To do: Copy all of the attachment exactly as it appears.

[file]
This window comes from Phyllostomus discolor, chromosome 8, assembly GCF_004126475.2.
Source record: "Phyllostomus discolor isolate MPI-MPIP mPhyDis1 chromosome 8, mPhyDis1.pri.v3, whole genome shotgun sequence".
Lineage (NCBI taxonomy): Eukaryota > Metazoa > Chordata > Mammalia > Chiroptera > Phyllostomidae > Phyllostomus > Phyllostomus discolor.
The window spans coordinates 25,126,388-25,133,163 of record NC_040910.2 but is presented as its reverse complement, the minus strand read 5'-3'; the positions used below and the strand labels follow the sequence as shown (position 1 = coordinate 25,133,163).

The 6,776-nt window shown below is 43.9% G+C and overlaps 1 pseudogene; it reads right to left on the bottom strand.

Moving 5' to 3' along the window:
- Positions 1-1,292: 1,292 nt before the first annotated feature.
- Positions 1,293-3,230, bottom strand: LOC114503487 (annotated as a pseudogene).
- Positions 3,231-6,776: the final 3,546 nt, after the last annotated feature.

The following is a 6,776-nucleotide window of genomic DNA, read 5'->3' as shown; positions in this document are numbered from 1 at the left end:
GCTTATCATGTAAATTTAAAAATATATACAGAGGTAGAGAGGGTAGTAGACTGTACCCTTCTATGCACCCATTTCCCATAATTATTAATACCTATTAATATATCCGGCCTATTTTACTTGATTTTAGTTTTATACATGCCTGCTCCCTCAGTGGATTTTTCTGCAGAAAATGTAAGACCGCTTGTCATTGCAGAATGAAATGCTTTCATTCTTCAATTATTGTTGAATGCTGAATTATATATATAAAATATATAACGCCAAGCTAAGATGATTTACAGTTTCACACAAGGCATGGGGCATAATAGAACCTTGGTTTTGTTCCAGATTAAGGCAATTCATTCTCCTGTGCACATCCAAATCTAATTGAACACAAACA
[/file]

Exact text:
This window comes from Phyllostomus discolor, chromosome 8, assembly GCF_004126475.2.
Source record: "Phyllostomus discolor isolate MPI-MPIP mPhyDis1 chromosome 8, mPhyDis1.pri.v3, whole genome shotgun sequence".
Lineage (NCBI taxonomy): Eukaryota > Metazoa > Chordata > Mammalia > Chiroptera > Phyllostomidae > Phyllostomus > Phyllostomus discolor.
The window spans coordinates 25,126,388-25,133,163 of record NC_040910.2 but is presented as its reverse complement, the minus strand read 5'-3'; the positions used below and the strand labels follow the sequence as shown (position 1 = coordinate 25,133,163).

The 6,776-nt window shown below is 43.9% G+C and overlaps 1 pseudogene; it reads right to left on the bottom strand.

Moving 5' to 3' along the window:
- Positions 1-1,292: 1,292 nt before the first annotated feature.
- Positions 1,293-3,230, bottom strand: LOC114503487 (annotated as a pseudogene).
- Positions 3,231-6,776: the final 3,546 nt, after the last annotated feature.

The following is a 6,776-nucleotide window of genomic DNA, read 5'->3' as shown; positions in this document are numbered from 1 at the left end:
GCTTATCATGTAAATTTAAAAATATATACAGAGGTAGAGAGGGTAGTAGACTGTACCCTTCTATGCACCCATTTCCCATAATTATTAATACCTATTAATATATCCGGCCTATTTTACTTGATTTTAGTTTTATACATGCCTGCTCCCTCAGTGGATTTTTCTGCAGAAAATGTAAGACCGCTTGTCATTGCAGAATGAAATGCTTTCATTCTTCAATTATTGTTGAATGCTGAATTATATATATAAAATATATAACGCCAAGCTAAGATGATTTACAGTTTCACACAAGGCATGGGGCATAATAGAACCTTGGTTTTGTTCCAGATTAAGGCAATTCATTCTCCTGTGCACATCCAAATCTAATTGAACACAAACA